This blog was kindly contributed by John Cope, Executive Director of UCAS.
Going to university or college, or starting an apprenticeship is one of the most exciting, sometimes stressful, and life-changing decisions many people will be make. Making sure these decisions are taken with high-quality careers advice is critical. The process itself also needs to be fair, straightforward, and with choice and quality at its heart.
This is why we welcomed the Government’s consultation on post-qualification admissions – the reform that would see certain parts of the undergraduate application process moving to after results are received.
While there’s still merit to considering post-qualification admissions as an element of reform, in the wake of the long-lasting disruption caused by the pandemic, the Government’s decision to deprioritise it is understandable, especially when other changes could deliver just as significant improvements without as much upheaval. Improving opportunity and outcomes for students, regardless of their background, was never dependent on post-qualification admissions.
Our priority is to constantly improve our services so that students can explore all their options: from university and college to apprenticeships and technical training, in a single location, side-by-side, bringing true parity. So far, 342,000 of the 750,000 students setting up their UCAS account this year have expressed interest in an apprenticeship.
Reform is already happening. Clearing Plus and Decline My Place allow more choices to be kept open for longer. Last year, more than 4,000 disadvantaged students secured a new university or college choice using Clearing Plus, with more than 15,000 UK students using it to secure a place at a more selective institution after getting their results. A form of post-qualification admissions in the system has been expanded and is working well.
There’s more on the horizon, though. We’re working with universities, colleges, students, apprentices, and employers on many other important reforms in the coming years.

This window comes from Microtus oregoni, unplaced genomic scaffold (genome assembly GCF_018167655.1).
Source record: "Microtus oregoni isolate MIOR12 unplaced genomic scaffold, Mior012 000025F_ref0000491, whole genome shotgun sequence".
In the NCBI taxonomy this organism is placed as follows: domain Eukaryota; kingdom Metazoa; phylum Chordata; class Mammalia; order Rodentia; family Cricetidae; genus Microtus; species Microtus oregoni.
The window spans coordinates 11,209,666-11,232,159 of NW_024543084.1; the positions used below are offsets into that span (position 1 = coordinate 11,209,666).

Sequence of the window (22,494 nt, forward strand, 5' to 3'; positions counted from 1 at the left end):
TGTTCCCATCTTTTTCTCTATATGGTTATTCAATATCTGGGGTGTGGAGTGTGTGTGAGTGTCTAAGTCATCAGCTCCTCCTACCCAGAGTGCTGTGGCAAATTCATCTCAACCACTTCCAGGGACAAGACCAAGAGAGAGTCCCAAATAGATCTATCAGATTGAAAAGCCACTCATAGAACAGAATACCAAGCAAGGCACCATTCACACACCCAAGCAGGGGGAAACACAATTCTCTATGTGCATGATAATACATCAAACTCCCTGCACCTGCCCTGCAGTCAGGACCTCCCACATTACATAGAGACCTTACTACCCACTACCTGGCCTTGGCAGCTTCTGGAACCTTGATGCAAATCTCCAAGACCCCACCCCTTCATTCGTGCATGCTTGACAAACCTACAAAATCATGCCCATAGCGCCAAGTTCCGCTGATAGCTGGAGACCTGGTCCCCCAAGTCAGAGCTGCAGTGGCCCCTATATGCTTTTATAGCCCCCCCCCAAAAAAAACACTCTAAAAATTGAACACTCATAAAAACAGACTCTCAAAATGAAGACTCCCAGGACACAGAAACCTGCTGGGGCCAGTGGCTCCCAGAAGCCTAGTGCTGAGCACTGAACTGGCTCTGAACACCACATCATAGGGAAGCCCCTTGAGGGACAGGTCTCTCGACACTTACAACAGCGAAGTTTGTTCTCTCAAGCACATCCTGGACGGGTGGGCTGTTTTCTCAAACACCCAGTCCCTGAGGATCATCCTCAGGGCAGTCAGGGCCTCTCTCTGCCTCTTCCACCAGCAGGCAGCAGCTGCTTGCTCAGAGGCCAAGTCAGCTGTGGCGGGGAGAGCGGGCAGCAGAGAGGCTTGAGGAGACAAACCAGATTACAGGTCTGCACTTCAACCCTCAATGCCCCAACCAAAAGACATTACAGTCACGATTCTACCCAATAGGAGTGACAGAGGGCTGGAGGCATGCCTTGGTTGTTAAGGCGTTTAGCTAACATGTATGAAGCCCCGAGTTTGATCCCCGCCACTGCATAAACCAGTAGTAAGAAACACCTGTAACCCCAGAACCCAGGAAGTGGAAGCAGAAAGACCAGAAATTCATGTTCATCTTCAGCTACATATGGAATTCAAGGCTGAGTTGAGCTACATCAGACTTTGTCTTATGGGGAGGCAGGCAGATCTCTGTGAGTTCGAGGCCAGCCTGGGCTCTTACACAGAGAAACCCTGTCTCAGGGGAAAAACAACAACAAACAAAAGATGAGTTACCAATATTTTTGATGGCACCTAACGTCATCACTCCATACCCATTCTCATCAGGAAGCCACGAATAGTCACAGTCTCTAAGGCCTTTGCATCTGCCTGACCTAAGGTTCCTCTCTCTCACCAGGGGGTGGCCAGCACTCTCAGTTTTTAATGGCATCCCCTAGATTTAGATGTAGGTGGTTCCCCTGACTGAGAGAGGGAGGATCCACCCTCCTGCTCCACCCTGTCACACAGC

Excellent careers advice is vital for young people as they make big decisions. As 92% of students use ucas.com for guidance, we need to keep investing in it, and to reach students early, as they make GCSE choices that can have ramifications later. This is supported by giving applicants and teachers with local labour market information our Careers Quiz to shape decisions. Leading firms such as Rolls-Royce, Vodafone and Kier Group have come on board as employers profiled within students’ personalised Hub on ucas.com.
Our huge investment in apprenticeships will bring parity, but we’ve also gone further by including apprenticeships in Clearing Plus marketing for the first time last year. We’re also putting in place the building blocks to integrate the lifelong loan entitlement, given roughly 25 per cent of those who come to us are over 21 and mature learners.
Endorsed by the HE and FE Minister, Michelle Donelan, reform to the Personal Statement is underway. This is important, as while students value it immensely as the part of their application given they can express themselves beyond just grades, there is evidence those with extra support, usually from more privileged backgrounds, can use this part of the application to give themselves an advantage. What a reimagined Personal Statement will look like is to be confirmed, but our priority is providing greater support to people while writing it, and, critically, replacing the current simplistic free text box with a more tailored and meaningful structure, helping students of all backgrounds input the right and relevant information.
We’re also rethinking the Academic Reference to improve the understanding of a student’s background in a more consistent and fair way, so that those with the most knowledgeable and experienced teachers don’t get an unfair advantage. We’re also making it more user-friendly to complete for advisers. Importantly, transparency is being increased through a new Historic Grades on Entry tool for careers advisers that shows the qualifications and grades universities or colleges accept, as well as those advertised. This can help build trust and improve transparency when making choices.
As well as embracing apprenticeships more than ever, UCAS Tariff Points are now awarded to T levels, with 2022 seeing the graduation of the first cohort of T level students. Of the 1,300 students studying this qualification, 475 currently have a live undergraduate application, reflecting the diversity of high quality qualifications now on offer.
And finally, we’re preparing for the demographic bulge to come down the tracks, along with continued growth in the volume of international students. In 2026, we forecast that there will be one million applicants – double the 2006 figure. Without a huge increase in courses and apprenticeships, admissions will be even more competitive, making careers advice and support even more critical.
So yes, post-qualification admissions have been deprioritised by the Government, but improving opportunity for students, regardless of background, was never dependent on it. Admissions reform is so much more, and the announcement shouldn’t mean any of us in education and skills slow down the necessary innovation and reform so informed decisions can be taken, whether that’s university, college, or an apprenticeship.
On Thursday 10 March 2022 HEPI and Advance HE are jointly hosting a webinar on equality and diversity. To register your place, please click here.